A wave of change is moving swiftly toward Maine’s jails and prisons. It could bring major reform — or a bureaucratic jumble.
Activists, inmates, and defense attorneys have been crying for prison reform in Maine for years. Prisons and jails cost taxpayers an ever-increasing fortune, but rarely rehabilitate prisoners to prevent them from committing new crimes when they are released. They also fail to adequately treat their many mentally ill inmates, and the Maine State Prison has tortured some who are discipline problems (see “Torture in Maine’s Prison,” by Lance Tapley, November 11, 2005). State officials have appeared reluctant to change their ways.
But in late January the state Department of Corrections, which administers eight prisons as well as the probation system, and the county governments, which run Maine’s 15 jails, jointly announced a plan to create a nine-member state Board of Corrections. If approved by the Legislature, the new board would oversee, coordinate, and — theoretically — reform both prisons and jails by instituting “evidence-based practices”— by which officials mean practices that work. On February 4, the Legislature’s Criminal Justice and Public Safety Committee began crafting a bill to make the proposal law.
“Everything is up for grabs” in the state’s penal system, says Peter Lehman, of Thomaston, a prison-reform activist, PhD sociologist, and former Maine State Prison inmate who is monitoring the committee’s work. “Major changes, reforms, realignments are possible.”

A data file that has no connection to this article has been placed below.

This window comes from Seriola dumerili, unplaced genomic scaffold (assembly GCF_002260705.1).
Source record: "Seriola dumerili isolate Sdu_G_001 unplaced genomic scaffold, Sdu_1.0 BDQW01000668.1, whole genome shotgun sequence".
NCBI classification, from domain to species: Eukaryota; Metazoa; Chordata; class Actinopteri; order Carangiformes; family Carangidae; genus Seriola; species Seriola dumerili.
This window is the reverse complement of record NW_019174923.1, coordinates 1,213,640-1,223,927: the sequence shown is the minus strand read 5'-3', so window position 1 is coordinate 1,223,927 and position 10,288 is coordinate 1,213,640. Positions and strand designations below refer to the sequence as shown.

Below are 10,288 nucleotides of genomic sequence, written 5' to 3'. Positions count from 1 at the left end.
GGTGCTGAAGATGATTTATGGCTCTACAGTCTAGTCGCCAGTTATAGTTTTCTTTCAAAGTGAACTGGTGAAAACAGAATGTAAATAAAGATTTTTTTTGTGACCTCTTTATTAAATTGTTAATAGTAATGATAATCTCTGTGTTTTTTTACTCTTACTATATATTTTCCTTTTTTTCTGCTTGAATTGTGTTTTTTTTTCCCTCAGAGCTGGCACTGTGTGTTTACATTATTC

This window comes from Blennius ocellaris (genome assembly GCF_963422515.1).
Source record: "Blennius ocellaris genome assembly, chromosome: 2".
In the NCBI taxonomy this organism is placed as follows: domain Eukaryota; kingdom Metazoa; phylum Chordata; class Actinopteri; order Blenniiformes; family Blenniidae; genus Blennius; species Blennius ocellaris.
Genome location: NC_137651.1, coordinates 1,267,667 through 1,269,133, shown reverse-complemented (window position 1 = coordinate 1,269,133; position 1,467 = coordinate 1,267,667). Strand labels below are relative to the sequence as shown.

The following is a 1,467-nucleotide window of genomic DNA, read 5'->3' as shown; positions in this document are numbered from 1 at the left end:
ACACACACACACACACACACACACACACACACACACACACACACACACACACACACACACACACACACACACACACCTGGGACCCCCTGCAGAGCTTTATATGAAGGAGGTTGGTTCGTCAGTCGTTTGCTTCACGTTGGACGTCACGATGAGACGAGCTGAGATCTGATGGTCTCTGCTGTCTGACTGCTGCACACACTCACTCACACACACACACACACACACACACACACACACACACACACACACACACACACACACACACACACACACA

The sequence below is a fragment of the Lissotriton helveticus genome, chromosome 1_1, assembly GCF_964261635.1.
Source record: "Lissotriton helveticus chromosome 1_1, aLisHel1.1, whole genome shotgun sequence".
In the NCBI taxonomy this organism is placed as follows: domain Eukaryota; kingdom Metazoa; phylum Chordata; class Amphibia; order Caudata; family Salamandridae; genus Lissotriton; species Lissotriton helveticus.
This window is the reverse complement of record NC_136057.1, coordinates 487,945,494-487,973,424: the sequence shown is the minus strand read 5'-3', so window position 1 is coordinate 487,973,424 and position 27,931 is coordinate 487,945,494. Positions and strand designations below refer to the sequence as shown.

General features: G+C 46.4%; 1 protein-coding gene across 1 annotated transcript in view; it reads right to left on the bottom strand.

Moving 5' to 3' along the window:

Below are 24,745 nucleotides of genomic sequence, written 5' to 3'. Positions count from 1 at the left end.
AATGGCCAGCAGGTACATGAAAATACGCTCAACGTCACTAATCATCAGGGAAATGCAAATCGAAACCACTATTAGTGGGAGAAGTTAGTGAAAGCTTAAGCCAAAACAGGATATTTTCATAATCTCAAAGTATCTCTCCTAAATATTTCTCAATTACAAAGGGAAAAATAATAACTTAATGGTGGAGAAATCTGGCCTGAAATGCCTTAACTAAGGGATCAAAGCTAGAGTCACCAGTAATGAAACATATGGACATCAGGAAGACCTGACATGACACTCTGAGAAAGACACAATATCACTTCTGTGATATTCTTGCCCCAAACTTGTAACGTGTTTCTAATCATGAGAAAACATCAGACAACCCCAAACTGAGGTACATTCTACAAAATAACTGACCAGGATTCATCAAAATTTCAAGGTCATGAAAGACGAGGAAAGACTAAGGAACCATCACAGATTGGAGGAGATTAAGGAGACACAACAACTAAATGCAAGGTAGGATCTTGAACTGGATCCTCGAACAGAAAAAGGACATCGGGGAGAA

Stan Gerzofsky (D-Brunswick), the committee's House chairman, concurs. “Absolutely,” he says, the opportunity exists to redo corrections in Maine.
Under the plan, the governor would appoint Board of Corrections members, subject to confirmation by the committee and the state Senate. But many details of what the board and the new prison and jail system will be — and do — are likely to depend on citizen input. Gerzofsky says his committee will hold at least 100 hours of meetings for public comment. The committee also will hold a public hearing after it writes the legislation.
The new correctional scheme has its origin in demands from taxpayers and politicians to control prison and jail costs. But the prison-reform and human-rights community that Peter Lehman represents is hopeful its voice will be heard more clearly now. A new, grassroots Maine Prisoner Advocacy Coalition — the first statewide group in many years to be devoted to prisoner issues — was launched on January 20 when 35 people met in a Belfast church. The coalition brings together Portland’s Blackbird Legal Collective, Waldo County’s Restorative Justice Project, Ellsworth’s Volunteers for Hancock Jail Residents, the Maine Native Prison Project, Peace Action Maine, and other organizations.
Members of the founding group included a carpenter, a security guard, an attorney, a college professor, a “lay-ordained Zen Buddhist,” and family members and friends of prisoners — plus former prisoners such as Lehman, Raymond Luc Levasseur, and Robbie Bothen (the latter two among the founders of SCAR, the Statewide Alliance for Correctional Reform, which was active in the 1970s).